And so religious people do not feel attacked (and I hope that people don’t assume that I’m someone misguided by grief, that would assume that I went through a grieving process, I assure you that I unfortunately did not and probably would feel better if I had), I actually dislike that National Association of Atheists more not organized religion. I’m a non-believer and that’s my choice as it is yours to believe. I actually admire you for having the ability to trust in something so intangible. I don’t even mind atheists but as a principle, I have a problem with this group claiming atheism. Atheists are people who argue whether or not a God exists, not feign offense at a cross  in legal battles. Atheism, in this form, is no better than religions that place their beliefs above others. That’s not atheism and it makes you no better than those Westboro Baptists that do things for the sake of free publicity and sue people to fund their idiocy. Atheists also don’t agree with organized groups based around religion, and as a result their being a group of Atheists fighting for a cause with a leader is in itself hypocritical since if your main platform is a non-belief in religion based groups you are still a group based upon a religion. A lack of religion, sure but it still involves religion. Moral of the story: You can be a non-believer without being an asshole. If someone wants a cross up, let them fucking have it. No one tells you that you can’t put a spaghetti monster shrine up, don’t knock them down because you want to make the evening news.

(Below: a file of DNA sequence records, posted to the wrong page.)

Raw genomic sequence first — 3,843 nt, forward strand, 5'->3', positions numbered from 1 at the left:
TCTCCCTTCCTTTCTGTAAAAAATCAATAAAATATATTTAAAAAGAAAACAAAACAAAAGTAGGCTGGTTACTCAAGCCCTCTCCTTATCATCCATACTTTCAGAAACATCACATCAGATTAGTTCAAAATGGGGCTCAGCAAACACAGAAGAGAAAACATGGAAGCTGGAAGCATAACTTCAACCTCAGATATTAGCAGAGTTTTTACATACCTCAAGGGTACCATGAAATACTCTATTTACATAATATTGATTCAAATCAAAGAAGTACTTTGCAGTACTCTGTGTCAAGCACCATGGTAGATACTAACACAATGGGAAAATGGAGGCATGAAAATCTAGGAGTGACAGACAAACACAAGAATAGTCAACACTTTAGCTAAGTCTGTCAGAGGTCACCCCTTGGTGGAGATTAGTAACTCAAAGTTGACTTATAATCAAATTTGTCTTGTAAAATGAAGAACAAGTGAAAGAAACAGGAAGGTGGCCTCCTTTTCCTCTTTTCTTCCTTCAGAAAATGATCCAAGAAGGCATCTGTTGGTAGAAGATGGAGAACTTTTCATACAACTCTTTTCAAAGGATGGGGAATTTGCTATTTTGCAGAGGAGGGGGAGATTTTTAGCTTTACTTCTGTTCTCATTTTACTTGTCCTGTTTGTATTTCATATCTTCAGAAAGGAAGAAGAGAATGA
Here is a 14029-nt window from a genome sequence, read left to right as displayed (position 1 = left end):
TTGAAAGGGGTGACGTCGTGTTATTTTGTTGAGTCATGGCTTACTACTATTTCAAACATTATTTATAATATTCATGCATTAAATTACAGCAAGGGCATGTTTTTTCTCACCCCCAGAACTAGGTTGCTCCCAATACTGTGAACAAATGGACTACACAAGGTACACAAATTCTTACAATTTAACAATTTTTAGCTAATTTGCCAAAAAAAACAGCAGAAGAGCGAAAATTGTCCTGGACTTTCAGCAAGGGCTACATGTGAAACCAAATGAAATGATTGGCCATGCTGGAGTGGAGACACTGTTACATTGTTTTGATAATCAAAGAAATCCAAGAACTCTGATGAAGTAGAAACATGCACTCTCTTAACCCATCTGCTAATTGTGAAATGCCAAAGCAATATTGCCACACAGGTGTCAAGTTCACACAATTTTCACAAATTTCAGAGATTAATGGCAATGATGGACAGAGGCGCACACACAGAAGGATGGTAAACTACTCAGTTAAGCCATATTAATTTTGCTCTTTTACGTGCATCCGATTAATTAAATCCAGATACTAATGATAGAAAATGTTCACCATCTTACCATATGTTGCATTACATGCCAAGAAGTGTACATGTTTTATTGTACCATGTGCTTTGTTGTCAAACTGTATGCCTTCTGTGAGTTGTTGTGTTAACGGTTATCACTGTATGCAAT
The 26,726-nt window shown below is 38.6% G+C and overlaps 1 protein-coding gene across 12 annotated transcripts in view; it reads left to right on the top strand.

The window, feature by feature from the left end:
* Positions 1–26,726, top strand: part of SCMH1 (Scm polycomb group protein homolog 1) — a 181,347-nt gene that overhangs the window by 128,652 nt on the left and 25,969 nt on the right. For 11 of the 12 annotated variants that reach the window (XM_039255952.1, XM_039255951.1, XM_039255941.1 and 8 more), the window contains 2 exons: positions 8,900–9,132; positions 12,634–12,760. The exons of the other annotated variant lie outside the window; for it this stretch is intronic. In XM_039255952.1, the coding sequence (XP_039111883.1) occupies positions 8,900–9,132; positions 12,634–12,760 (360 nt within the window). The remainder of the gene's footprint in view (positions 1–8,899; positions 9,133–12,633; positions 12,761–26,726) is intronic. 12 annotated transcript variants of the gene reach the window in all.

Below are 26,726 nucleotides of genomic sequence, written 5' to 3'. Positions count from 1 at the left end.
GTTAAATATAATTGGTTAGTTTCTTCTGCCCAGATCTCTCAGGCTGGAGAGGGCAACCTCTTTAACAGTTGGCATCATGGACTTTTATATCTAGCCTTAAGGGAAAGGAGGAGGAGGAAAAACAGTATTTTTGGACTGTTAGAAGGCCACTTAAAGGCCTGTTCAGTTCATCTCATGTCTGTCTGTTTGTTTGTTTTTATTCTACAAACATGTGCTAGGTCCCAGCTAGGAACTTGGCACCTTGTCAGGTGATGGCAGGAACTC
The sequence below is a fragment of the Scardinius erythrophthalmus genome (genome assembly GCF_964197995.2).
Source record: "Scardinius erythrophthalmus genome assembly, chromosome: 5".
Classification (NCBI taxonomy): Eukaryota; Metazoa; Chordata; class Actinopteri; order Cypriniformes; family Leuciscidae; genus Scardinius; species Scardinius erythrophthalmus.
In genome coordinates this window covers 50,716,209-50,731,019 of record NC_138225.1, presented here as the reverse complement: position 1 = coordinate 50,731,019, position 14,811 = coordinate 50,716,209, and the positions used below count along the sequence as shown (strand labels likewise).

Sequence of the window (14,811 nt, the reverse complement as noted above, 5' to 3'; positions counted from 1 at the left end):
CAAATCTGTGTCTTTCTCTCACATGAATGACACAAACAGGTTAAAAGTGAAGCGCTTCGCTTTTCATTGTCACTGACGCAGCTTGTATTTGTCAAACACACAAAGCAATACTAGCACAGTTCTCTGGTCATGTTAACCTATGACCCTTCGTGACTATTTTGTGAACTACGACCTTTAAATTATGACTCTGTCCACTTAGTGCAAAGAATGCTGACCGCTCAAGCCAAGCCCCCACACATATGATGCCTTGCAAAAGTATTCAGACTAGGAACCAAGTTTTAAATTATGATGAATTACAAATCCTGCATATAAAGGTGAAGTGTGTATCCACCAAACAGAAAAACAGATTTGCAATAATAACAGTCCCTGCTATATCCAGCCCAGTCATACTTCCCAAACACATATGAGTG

My rant go out of hand, but it felt necessary as I wrote it. So why do people die? Because tragedy and illness exists. Because people need to because of overpopulation. Because sometimes your best friend has to die and you have to be okay with that and move on. 6 months has passed and somehow I still expect him to show up and give me some geeky speech about in-game lore or how I’m not a true geek because I have not seen Lord of the Rings or Star Wars. I still expect him to show up and let me throw ideas off of him for stories or vent about how something happened and it sucked. But he won’t, and we have to learn that you can wish it to happen and you can dream that they are in Heaven watching to make sure you get the house that you wanted or that job that you wanted or the you were saved from something because they were watching if that makes you feel better. And I sincerely hope it does.